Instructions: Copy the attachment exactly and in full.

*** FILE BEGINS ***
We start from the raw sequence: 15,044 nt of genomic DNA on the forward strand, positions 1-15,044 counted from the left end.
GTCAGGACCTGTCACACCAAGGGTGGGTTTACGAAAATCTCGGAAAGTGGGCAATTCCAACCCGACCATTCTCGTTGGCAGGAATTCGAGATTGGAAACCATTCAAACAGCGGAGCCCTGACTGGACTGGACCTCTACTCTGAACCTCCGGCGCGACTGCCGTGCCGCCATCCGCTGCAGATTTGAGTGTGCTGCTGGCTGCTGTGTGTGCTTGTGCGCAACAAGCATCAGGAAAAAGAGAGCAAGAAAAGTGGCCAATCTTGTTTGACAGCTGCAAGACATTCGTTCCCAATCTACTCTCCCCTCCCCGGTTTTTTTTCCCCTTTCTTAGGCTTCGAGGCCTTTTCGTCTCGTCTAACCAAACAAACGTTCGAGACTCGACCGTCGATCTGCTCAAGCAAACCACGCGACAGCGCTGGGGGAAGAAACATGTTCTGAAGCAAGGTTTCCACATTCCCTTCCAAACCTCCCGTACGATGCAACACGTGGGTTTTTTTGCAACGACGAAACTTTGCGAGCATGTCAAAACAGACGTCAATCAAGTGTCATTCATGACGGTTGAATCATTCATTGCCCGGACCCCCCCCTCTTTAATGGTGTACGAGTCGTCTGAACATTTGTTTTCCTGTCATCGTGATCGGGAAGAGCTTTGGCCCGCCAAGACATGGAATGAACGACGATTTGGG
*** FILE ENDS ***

We start from the raw sequence: 15,044 nt of genomic DNA on the forward strand, positions 1-15,044 counted from the left end.
GTCAGGACCTGTCACACCAAGGGTGGGTTTACGAAAATCTCGGAAAGTGGGCAATTCCAACCCGACCATTCTCGTTGGCAGGAATTCGAGATTGGAAACCATTCAAACAGCGGAGCCCTGACTGGACTGGACCTCTACTCTGAACCTCCGGCGCGACTGCCGTGCCGCCATCCGCTGCAGATTTGAGTGTGCTGCTGGCTGCTGTGTGTGCTTGTGCGCAACAAGCATCAGGAAAAAGAGAGCAAGAAAAGTGGCCAATCTTGTTTGACAGCTGCAAGACATTCGTTCCCAATCTACTCTCCCCTCCCCGGTTTTTTTTCCCCTTTCTTAGGCTTCGAGGCCTTTTCGTCTCGTCTAACCAAACAAACGTTCGAGACTCGACCGTCGATCTGCTCAAGCAAACCACGCGACAGCGCTGGGGGAAGAAACATGTTCTGAAGCAAGGTTTCCACATTCCCTTCCAAACCTCCCGTACGATGCAACACGTGGGTTTTTTTGCAACGACGAAACTTTGCGAGCATGTCAAAACAGACGTCAATCAAGTGTCATTCATGACGGTTGAATCATTCATTGCCCGGACCCCCCCCTCTTTAATGGTGTACGAGTCGTCTGAACATTTGTTTTCCTGTCATCGTGATCGGGAAGAGCTTTGGCCCGCCAAGACATGGAATGAACGACGATTTGGG